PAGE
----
I have sat and pondered this question for many years. I grew up thinking the same way most of you probably did, that success in education is defined by your grades. It has taken me many years, many classes, and a lot of research to say, “Grades do NOT define one’s success in education.” In fact, one of my earlier blogs spoke to the meaning of grades and how they mean very little unless students understand why they were given the grade they received. Grades on a report card and grades in the gradebook will never determine one’s success in education. Really, it’s what’s behind those grades that will determine a student’s success. But let me pause here and explain what I mean when I say “education.”
John Dewey once said, “Education is not preparation for life; education is life itself.” We say that students go to school to “get” an education, but what does that really mean? What does “get an education” mean? I go to the store to GET groceries. I go to a restaurant to GET food. I go outside to GET fresh air. When I “get” something, it’s usually something attainable, something I can hold, or something I can use. So what does it mean to go to school to GET an education?
If you Google the definition of education this is what you will get: “The process of receiving or giving systematic instruction, especially at a school or university,” or, “an enlightening experience.” Within the definition itself, education is considered a process of receiving or giving instruction, or an experience. So does that mean education is nothing more than being talked to? So we are sending our students to school to “get” talked to.?. Or, are we sending our students to school to “get” an enlightening experience? Raise your hand if you remember sitting in class and having an enlightening experience from being talked to. I would bet that very few of you are raising your hands right now. So what exactly are students “getting” at school?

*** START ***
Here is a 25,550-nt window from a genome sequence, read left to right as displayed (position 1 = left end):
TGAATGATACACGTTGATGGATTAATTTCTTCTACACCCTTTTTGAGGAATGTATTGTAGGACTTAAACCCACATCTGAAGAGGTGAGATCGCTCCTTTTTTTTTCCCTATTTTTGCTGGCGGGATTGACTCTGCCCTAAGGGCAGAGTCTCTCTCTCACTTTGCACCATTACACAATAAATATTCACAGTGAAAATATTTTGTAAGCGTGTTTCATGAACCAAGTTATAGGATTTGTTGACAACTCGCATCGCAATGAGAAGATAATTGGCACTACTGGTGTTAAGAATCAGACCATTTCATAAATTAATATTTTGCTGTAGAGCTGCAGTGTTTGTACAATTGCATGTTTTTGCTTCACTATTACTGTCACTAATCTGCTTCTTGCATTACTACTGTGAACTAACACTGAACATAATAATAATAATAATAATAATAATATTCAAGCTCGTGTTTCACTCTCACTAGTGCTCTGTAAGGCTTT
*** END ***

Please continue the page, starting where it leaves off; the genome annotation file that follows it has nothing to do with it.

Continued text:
I refer back to the quote from John Dewey, “Education is not preparation for life; education is life itself.” Students go to school to learn skills. Not just any skills; skills that will help them be successful in life. The skills that are learned in school vary in complexity, relevance, and purpose. There are the basic academic skills that are needed to be successful in life. These skills would include the ability to read, write, and do basic arithmetic. However, these skills are learned through a process that involves being talked to and repetition of work. But there is a problem. Many students struggle with some, or all, of these skills. Does this mean these students are not “getting” an education? Or are these students not successful in education? The simplest answer I propose is yes and no.
Success is defined as, “the accomplishment of an aim or purpose.” What then is the accomplishment, aim, or purpose of education? To graduate? To get good grades? To pass classes? Sadly, I feel most of our students, and maybe even you, would say yes. Sure, graduation is an accomplishment, but you can graduate with pretty poor grades, so does that mean you are successful? Success is something that is earned, but more importantly, it is something earned with a purpose. If the purpose of education is to graduate, then education stops at the end of high school; unless you go to college, then it might end in two, four, eight, or however many years it takes you to graduate. But how does that make someone successful? Again, it is because success is what lies behind the accomplishments, which is why education is life itself.
Success in education is when students learn the skills needed to help them thrive in whatever environment they are in. There is such a thing as academic success, but that success happened because students were willing to work hard, persevere, take responsibility, and push through the hard times. Without these characteristics, students might never know what success looks like or feels like. Success in education is when students have taken what they have learned and have applied it to their lives. Education is not about what you know; it’s about what you do with what you know. Success in education is seeing students struggle, fail, and still push through with a heart of determination. After all, education is not preparation for life; education is life itself, and life takes hard work, perseverance, responsibility, and grit.